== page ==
All week, he stored his ego on a shelf in his dressing stall, alongside his helmet, right next to the irresistible Victor Cruz.
The recurring crowds formed to the left of Hakeem Nicks, , the undrafted wonder of the universe, and leaving the man with the first-round pedigree to mind his own preplayoff business.
“When it comes to the media, if you ask me a question, I’ll talk to you,” Nicks said when asked what it felt like to be a receiver with 1,192 yards and 7 touchdowns and yet drawing no coverage. “If not, well, maybe another day.”
Sunday — in the first playoff game of Nicks’s three-season Giants career — was his day to draw the crowds, the questions and the kudos as the most spectacularly deployed weapon of the Giants’ suddenly multidimensional arsenal.
“There were times I was in the slot and they paid more attention my way,” Cruz said. “That opened things up. Hakeem did a great job of taking advantage.”
Cruz acknowledged that it couldn’t have been easy for Nicks, having reporters to get Cruz’s attention.
“To do it here, on this stage, I’m just so happy for him,” he said.
With Cruz largely kept under control, Nicks caught two touchdown passes and contributed a diving third-down reception to set up a field goal. By the time those 17 points were on the board, the Falcons were mentally on the bus, dirty birds — playoff pigeons, really — on the way home to Atlanta.
In what is becoming a leaguewide epidemic of bad imitations of opponents’ victory dances, Nicks performed his version of the Falcons’ Dirty Bird celebration dance after his catch of a short pass over the middle and electrifying run for a 72-yard touchdown late in the third quarter of the .
Not the natural showoff, Nicks copped to the plea that Giants safety Antrel Rolle put him up to it. Under the hot lights of the interview room, he removed his dark glasses and casually dispelled the notion of his feeling envious or compelled to succeed in light of being upstaged this season by Cruz.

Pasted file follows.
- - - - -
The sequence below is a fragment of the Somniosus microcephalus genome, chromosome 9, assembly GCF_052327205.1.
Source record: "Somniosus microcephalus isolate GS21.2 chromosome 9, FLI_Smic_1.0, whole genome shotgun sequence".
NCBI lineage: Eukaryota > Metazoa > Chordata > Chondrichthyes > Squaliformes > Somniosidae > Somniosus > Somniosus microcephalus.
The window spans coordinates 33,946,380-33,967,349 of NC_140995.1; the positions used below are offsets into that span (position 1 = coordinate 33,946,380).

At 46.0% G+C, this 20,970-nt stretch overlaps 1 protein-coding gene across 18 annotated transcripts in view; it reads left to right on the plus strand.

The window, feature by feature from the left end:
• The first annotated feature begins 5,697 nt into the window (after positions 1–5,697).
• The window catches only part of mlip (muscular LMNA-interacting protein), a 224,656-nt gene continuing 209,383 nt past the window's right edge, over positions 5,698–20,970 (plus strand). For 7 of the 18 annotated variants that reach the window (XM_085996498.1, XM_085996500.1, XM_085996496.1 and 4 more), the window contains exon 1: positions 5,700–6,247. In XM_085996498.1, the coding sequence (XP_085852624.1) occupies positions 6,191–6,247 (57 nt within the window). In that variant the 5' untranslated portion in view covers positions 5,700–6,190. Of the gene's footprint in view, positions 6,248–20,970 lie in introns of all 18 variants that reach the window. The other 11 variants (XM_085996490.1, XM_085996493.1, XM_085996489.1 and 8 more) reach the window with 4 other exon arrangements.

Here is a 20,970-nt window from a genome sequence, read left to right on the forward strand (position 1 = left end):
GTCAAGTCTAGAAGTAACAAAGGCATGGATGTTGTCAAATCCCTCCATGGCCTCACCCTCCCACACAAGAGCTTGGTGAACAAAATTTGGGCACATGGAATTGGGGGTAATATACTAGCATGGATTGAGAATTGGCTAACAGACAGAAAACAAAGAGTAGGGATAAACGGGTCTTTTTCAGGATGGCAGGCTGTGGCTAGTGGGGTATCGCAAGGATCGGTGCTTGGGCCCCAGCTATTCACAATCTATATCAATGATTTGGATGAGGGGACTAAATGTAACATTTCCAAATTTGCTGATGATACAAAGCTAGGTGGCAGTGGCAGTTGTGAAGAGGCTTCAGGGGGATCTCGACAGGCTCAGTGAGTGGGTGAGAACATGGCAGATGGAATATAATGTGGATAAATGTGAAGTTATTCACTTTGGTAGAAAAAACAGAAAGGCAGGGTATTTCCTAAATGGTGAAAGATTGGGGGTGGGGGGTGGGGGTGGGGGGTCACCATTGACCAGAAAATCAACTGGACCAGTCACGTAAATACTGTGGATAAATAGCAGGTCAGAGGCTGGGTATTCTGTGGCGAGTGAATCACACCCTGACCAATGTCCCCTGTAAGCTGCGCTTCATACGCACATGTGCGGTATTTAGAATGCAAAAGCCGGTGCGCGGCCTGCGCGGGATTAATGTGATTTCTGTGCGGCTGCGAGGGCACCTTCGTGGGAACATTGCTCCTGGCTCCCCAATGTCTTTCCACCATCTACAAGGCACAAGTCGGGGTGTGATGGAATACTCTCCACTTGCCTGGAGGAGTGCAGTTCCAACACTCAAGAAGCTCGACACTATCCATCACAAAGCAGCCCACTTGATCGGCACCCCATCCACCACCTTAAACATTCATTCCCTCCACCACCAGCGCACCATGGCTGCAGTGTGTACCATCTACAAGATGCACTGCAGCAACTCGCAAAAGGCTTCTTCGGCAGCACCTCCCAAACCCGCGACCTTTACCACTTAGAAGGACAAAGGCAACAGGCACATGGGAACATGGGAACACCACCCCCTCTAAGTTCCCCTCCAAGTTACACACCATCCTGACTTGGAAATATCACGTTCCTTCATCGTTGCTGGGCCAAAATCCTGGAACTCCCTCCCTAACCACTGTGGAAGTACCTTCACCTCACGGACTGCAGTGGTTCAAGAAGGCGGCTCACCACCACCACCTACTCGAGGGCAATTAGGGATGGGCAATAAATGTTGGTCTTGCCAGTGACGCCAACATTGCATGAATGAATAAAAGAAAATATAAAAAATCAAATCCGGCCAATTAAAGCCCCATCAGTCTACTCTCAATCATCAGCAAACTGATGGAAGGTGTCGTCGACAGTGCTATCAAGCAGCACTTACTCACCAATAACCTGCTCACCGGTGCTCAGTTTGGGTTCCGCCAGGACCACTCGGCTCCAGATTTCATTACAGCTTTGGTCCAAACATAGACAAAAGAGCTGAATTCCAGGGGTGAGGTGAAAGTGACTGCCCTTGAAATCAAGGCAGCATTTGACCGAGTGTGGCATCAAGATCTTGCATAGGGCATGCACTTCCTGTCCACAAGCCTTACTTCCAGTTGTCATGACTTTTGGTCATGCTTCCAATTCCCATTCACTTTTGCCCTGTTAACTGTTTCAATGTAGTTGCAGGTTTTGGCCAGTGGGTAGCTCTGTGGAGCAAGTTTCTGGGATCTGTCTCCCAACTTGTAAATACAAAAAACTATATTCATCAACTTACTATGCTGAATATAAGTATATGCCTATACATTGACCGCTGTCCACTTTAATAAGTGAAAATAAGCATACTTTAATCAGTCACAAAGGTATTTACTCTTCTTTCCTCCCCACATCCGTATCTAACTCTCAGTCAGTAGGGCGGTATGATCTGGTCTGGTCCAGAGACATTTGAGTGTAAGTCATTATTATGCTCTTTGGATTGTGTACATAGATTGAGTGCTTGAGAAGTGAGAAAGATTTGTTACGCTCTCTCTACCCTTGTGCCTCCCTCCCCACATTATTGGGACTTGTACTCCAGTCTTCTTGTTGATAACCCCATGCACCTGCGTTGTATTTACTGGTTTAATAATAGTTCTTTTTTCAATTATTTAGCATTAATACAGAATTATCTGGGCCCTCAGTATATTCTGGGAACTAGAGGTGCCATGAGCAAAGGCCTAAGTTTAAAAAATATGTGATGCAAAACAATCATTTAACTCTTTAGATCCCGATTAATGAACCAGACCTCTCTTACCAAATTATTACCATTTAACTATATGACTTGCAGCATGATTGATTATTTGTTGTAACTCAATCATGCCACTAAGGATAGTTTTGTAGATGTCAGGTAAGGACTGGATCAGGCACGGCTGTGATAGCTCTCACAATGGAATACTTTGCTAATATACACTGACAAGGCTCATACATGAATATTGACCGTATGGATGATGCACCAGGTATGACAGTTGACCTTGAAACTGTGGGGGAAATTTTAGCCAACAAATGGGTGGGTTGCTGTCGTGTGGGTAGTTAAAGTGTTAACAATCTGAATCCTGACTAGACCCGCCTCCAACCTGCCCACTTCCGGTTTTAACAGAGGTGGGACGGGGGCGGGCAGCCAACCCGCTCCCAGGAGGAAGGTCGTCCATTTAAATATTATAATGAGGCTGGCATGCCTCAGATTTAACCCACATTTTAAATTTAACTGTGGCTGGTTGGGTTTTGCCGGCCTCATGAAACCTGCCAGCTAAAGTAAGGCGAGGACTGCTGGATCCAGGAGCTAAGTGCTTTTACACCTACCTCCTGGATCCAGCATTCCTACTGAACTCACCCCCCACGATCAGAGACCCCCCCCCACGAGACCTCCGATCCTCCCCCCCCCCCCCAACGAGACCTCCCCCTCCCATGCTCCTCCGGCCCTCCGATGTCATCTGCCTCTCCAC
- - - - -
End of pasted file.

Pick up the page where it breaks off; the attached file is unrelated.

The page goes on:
“I didn’t feel like I had to prove nothing,” he said. “I know what I am capable of. Victor Cruz is a great addition to our offense, and he makes plays when he is called on, and the same with all the other guys.”
When you beat a very good offensive team, 24-2, and outgain it, 442-247, there is no shortage of playmakers, beginning with the quarterback. Though he’ll never ace the audition of the White Swan, Manning woke up a sleepy Giants offense by scrambling for 14 yards on third down before Brandon Jacobs rumbled 34 yards to set up the first touchdown — a leaping 4-yard grab by Nicks in the back of the end zone.
Jacobs, with 92 yards, spearheaded the Giants’ much-maligned ground game. Led by Nicks’s six receptions for 115 yards, Manning spread his 23 completions among eight receivers.
As for the defense, its stop of Matt Ryan and the Falcons from punching out a measly yard at the Giants’ 21 with 4 minutes 21 seconds left in the third quarter begat the Manning short pass to Nicks, who broke free for the 72-yarder.
“It was zone coverage, and I was actually about to sit,” Nicks said, meaning he would get underneath the safety and just wait to see what developed. “But when I saw all the linebackers’ zone-drop out of there, I just tried to get in Eli’s vision.”
It was no surprise that Jason Pierre-Paul helped stuff Ryan and set the stage for Nicks to complete what might have been a symbolic sequence, the rebirth of the Giants as a contender.
The Packers will have much to say about that on Sunday at Green Bay. But the Giants at least have the look of a dangerous team again, with a superior front four anchoring its galvanizing defense; breakaway weapons on the flanks; a capable if not overwhelming running game; and a seasoned quarterback who once upon a time won three playoff games on the road, then triumphed over perfection itself in the .
It is instructive to note that in the years after they scaled two New England mountains, Brady and Belichick, the Giants bade farewell to their most dominant defensive lineman, Michael Strahan. He has clearly been replaced by Pierre-Paul, selected 15th over all in 2010.
They lost the impact receivers Amani Toomer and Plaxico Burress, and General Manager Jerry Reese added Mario Manningham (who caught the Giants’ third touchdown pass Sunday) in 2008, then drafted Nicks in the first round in 2009 before adding Cruz last season.
So a little draft-day credit for Reese is in order. Cruz may be the once-in-a-generation diamond among the undrafted, but here were the Giants on Sunday winning their first postseason game since the Super Bowl four years ago with two of Reese’s last three first-round picks dominating on both sides of the ball.
“We play for a great organization,” said Nicks, in full company-man mode. “They obviously know what they are doing.”
On an overcast day in the Meadowlands, the Giants did enough to make people think they could even have a chance going forward, location notwithstanding.
“All of us have pretty good relationships and we all make plays,” Nicks said.
Ignore any at your own risk.